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reviewer, "the last clause, and retaining the accents which belonged to the coefficients,' does not express the meaning of the original." The original of the whole passage runs thus ;
en changeant le coefficient de l'inconnue qu'on cherche, dans le terme tont connu, et en conservant d'ailleurs les accens tels qu'ils sont." It is not easy to perceive in what the defect of the translation consists. A literal rendering would not be very good English; moreover, there is an ambiguity in the original which does not exist in the translation. A doubt might arise in the mind of the learner which accents are meant, those which belong to the terms changed, or those which belong to the terms into which the change is made. In the translation the sense is precise, correct, and clear. Speaking of explanatory notes, the reviewer says, "in that given at page 95, doubtless by inadvertence, the parentheses, which ought to indicate the multiplication between the factors, are omitted." Parentheses in this case would be superfluous, the line separating the numerator from the denominator answering that purpose. In proof of this, examples might be quoted from writers of the first authority. Thus, page 82 of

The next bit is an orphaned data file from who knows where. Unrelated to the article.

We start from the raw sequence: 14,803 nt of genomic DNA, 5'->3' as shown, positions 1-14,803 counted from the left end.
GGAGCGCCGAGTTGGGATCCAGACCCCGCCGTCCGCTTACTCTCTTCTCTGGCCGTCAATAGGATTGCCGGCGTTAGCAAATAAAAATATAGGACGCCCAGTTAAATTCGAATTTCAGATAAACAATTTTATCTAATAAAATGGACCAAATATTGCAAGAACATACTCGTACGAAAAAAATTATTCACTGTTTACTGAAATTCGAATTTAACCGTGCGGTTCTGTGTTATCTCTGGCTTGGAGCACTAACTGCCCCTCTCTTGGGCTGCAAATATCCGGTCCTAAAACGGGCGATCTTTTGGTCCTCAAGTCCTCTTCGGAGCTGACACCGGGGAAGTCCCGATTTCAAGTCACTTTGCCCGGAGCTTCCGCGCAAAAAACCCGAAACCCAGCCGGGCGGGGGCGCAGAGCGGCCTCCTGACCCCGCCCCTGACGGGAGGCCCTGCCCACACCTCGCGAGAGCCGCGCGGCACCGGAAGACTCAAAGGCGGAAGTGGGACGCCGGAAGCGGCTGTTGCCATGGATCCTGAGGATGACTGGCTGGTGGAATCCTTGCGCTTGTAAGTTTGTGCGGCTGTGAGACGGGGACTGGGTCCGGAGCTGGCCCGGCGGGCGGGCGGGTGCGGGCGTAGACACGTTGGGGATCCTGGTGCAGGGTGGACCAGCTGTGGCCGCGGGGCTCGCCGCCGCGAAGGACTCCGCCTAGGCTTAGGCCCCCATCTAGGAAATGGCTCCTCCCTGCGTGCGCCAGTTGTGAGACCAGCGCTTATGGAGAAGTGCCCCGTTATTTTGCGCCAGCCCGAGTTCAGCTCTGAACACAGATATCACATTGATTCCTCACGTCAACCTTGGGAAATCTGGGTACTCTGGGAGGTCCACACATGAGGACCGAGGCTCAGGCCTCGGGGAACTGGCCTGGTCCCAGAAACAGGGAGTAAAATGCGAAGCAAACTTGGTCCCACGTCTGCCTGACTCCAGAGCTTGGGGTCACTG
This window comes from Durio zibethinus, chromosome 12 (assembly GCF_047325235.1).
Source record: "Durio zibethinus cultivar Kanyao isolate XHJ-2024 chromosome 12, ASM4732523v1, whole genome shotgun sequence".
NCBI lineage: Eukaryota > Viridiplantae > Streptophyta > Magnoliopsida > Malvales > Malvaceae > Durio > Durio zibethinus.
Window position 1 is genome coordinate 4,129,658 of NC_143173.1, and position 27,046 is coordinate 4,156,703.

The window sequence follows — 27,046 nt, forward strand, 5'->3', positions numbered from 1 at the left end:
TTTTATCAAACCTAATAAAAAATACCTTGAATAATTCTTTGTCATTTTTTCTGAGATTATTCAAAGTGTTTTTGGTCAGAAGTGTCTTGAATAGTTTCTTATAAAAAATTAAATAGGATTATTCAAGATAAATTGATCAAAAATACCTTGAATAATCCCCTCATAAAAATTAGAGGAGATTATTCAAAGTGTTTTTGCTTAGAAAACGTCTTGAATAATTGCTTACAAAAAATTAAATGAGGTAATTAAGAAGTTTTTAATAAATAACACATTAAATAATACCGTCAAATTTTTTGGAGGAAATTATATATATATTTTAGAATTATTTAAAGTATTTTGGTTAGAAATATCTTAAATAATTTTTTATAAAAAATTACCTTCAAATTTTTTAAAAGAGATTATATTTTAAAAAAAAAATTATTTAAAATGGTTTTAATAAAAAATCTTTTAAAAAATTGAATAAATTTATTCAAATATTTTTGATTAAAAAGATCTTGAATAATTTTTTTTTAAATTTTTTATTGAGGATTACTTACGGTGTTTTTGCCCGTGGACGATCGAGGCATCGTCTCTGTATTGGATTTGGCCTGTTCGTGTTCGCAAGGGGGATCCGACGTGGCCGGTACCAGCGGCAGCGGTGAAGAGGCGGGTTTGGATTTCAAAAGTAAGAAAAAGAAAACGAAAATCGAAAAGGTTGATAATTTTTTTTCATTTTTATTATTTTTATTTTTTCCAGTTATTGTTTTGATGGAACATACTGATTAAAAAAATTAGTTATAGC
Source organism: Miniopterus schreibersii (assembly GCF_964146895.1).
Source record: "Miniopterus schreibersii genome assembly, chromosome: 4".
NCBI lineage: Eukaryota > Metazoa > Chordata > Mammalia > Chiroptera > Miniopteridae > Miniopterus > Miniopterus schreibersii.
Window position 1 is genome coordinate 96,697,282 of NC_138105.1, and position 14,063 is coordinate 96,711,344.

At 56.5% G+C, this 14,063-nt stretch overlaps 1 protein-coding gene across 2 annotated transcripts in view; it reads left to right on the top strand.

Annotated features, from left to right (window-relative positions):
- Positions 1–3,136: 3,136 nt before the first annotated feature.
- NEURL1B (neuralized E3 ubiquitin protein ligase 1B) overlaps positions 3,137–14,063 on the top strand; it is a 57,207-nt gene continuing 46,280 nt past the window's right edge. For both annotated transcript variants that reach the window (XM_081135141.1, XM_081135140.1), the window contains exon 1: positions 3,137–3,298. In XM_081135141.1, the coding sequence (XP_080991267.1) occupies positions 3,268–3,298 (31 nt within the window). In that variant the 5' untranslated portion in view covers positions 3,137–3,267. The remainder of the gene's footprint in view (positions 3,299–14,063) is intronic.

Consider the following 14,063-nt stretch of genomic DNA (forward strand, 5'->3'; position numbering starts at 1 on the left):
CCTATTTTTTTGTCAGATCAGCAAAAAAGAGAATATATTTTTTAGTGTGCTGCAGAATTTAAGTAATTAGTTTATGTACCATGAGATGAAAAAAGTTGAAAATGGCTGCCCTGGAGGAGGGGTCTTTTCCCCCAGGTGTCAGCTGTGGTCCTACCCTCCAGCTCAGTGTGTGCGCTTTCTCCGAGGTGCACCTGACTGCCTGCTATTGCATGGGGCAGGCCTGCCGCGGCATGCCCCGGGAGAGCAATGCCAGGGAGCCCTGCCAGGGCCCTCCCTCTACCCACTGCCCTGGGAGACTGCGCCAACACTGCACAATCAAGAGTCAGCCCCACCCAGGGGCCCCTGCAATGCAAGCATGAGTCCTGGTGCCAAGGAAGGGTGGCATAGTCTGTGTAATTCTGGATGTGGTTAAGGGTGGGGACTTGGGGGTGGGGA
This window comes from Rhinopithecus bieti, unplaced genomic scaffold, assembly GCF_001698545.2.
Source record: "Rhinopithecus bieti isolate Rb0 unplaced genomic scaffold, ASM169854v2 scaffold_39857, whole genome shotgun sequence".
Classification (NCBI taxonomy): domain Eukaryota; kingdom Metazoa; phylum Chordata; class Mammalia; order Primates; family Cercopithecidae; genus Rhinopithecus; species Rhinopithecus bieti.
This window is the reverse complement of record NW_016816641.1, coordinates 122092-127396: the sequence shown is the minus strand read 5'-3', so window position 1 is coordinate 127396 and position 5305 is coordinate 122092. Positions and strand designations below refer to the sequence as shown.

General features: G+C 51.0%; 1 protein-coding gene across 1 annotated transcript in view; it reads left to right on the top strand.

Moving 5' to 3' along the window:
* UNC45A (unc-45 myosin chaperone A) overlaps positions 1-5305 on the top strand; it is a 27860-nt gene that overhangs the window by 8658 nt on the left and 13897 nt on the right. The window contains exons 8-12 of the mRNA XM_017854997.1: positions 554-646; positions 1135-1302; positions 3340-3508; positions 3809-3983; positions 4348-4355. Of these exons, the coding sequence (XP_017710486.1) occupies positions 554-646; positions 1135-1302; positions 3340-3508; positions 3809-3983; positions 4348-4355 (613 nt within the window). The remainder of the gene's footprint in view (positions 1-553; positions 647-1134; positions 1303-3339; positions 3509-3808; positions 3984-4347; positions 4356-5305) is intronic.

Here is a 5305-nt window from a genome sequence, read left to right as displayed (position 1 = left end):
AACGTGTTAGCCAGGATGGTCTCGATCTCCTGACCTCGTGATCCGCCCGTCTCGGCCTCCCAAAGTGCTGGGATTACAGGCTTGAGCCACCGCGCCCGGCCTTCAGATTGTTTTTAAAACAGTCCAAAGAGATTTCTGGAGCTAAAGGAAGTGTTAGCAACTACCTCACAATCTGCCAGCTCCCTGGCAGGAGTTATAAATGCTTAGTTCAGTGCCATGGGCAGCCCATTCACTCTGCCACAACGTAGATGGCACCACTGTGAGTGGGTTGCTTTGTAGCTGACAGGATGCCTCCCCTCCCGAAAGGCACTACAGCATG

case in question, and which is represented as faulty.
Cambridge, July, 1825.
To solve questions by the assistance of algebra
Explanation of the words, equation, members, and terms
How an expression employing division may be simplified when
the operation cannot be performed
To obtain the divisor independent of this letter
General value of unknown quantities, in equations of the first
Every prime number, which will divide the product of two num-